I went to work the week after Mom’s funeral. My coworkers were surprised by this, but quite frankly I needed the structure and the camaraderie. It didn’t matter how sad I felt in the morning, by work time I had to put on a happy face to deal with the public. I had to power through.
Since work ended with the primary (at least for now, I have a chance of coming back for the general election in the fall), I have been looking for full-time, permanent work. I love the people I work for, and the people I work with, and the pay for the type of work is good, but the work itself leaves something to be desired and is, in the end, only part-time and temporary. I am not sure that I am even good at the job, which disturbs me. I am used to having jobs I know I do well.
The week after the primary and RM’s graduation, I headed to Florida to help my eldest sister take care of Mom’s affairs. Mom was a lovely person, but she was not very organized: she had not changed the beneficiary on the small insurance policy she had, so Dad was still listed. We had to prove Dad’s death as well as hers. In one sense, it was like opening old wounds. I had a hard time dealing with it, and was very grateful my sister was there with me. (I also got to see my absolutely adorable five-year-old nephew, and my brother and his wife, which was nice.) While I was in Florida, the enormity of Mom’s death, and the overwhelming sense of loss it engenders, collapsed on top of me like a house on fire.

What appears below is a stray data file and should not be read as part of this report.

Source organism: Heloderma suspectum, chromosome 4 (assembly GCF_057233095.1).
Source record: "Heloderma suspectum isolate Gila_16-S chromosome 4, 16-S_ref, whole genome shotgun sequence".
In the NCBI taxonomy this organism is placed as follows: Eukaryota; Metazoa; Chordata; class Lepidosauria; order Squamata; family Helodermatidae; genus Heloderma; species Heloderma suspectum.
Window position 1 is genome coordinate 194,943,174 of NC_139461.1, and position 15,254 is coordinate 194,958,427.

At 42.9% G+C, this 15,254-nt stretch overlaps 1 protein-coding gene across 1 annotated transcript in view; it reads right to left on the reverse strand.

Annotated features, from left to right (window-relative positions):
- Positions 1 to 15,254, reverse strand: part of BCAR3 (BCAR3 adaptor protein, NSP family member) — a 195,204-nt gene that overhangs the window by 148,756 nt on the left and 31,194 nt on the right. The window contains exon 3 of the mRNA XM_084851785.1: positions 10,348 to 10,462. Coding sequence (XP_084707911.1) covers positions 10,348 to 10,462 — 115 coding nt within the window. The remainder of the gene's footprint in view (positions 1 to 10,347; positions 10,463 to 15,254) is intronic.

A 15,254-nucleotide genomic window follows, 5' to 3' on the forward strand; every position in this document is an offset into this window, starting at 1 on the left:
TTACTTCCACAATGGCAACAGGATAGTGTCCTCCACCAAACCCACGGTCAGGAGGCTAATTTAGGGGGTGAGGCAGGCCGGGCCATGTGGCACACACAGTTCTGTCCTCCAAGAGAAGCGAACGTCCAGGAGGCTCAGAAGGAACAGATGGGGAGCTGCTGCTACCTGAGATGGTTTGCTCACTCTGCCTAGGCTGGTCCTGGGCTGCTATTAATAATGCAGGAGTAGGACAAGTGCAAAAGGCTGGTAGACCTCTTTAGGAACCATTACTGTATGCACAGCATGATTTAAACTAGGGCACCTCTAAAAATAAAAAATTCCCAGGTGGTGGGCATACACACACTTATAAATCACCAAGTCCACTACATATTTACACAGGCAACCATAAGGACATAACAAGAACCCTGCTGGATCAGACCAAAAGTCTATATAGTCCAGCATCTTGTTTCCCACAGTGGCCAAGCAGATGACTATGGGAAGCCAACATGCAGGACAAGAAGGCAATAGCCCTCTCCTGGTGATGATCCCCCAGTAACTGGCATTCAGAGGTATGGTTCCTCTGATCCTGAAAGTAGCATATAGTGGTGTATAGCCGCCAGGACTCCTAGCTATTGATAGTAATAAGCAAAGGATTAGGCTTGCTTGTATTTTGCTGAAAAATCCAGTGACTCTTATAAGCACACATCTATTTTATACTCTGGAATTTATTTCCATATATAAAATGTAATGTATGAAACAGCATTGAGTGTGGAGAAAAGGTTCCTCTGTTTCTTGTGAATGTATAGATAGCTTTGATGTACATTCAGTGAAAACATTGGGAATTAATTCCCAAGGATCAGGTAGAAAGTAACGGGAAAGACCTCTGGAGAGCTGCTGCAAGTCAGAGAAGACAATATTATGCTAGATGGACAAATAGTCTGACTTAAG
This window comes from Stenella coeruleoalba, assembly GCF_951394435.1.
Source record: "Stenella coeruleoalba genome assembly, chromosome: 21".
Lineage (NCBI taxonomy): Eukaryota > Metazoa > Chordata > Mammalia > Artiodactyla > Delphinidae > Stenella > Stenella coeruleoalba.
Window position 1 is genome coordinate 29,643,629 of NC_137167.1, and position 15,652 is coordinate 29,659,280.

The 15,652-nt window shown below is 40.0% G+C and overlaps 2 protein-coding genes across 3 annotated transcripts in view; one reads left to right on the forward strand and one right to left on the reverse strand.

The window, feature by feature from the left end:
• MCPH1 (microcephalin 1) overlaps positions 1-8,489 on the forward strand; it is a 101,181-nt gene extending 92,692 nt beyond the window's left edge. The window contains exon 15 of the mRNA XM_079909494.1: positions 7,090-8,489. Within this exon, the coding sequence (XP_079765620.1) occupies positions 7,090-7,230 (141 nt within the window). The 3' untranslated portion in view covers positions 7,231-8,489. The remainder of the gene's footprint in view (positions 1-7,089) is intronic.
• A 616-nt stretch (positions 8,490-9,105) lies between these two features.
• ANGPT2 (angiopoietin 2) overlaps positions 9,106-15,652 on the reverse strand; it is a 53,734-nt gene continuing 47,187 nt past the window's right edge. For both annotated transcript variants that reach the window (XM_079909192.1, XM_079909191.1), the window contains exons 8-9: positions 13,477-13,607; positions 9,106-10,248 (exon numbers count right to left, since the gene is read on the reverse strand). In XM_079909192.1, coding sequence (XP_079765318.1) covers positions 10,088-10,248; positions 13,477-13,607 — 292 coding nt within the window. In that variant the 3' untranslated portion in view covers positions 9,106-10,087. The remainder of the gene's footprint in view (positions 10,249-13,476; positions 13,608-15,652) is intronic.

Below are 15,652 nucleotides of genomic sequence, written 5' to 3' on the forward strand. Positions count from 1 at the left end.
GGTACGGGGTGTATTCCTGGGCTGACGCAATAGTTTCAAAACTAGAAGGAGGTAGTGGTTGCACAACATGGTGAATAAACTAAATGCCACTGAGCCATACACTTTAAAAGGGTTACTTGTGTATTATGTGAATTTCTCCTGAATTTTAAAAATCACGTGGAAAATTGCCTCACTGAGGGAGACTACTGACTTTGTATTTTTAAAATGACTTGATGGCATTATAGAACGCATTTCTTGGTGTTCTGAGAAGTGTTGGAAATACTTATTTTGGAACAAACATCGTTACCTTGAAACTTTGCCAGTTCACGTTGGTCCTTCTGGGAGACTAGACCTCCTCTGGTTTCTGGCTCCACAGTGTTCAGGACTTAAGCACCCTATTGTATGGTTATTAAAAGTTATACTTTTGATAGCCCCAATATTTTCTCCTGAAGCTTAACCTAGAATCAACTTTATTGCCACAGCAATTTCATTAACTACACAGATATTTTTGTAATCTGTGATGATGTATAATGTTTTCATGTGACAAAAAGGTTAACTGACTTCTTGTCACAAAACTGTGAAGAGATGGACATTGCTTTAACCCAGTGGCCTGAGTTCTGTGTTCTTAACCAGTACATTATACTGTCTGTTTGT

I came home with a lot of pictures and a few personal items. (The Thanksgiving silver is still sitting on top of the china hutch, because I forgot to have it shipped to me. I am going to get down there sometime in the next couple of years so I can retrieve it.) One find was what I thought was my Dad’s battered traveling cribbage board; at any rate, it was the board on which he taught me to play. My sister told me it was actually my grandfather’s: it was the board on which Dad had learned to play, and Granddad had played cribbage on it while in the Pacific during World War II. I am glad to have it: of all my Dad’s possessions, it was the one that I wanted (unlike my sister, who wanted some of his pipes). The metal slider holding the pegs in is gone, and the original wooden pegs have been lost, replaced by plastic ones. I intend to find a metalsmith who can fashion a new slider, and see if I can purchase wooden pegs online.
If anyone local to me plays cribbage, and would like to play a few games with me over coffee, I would be very happy. I have a lot of conflicted memories of my father, but playing cribbage is not one of them.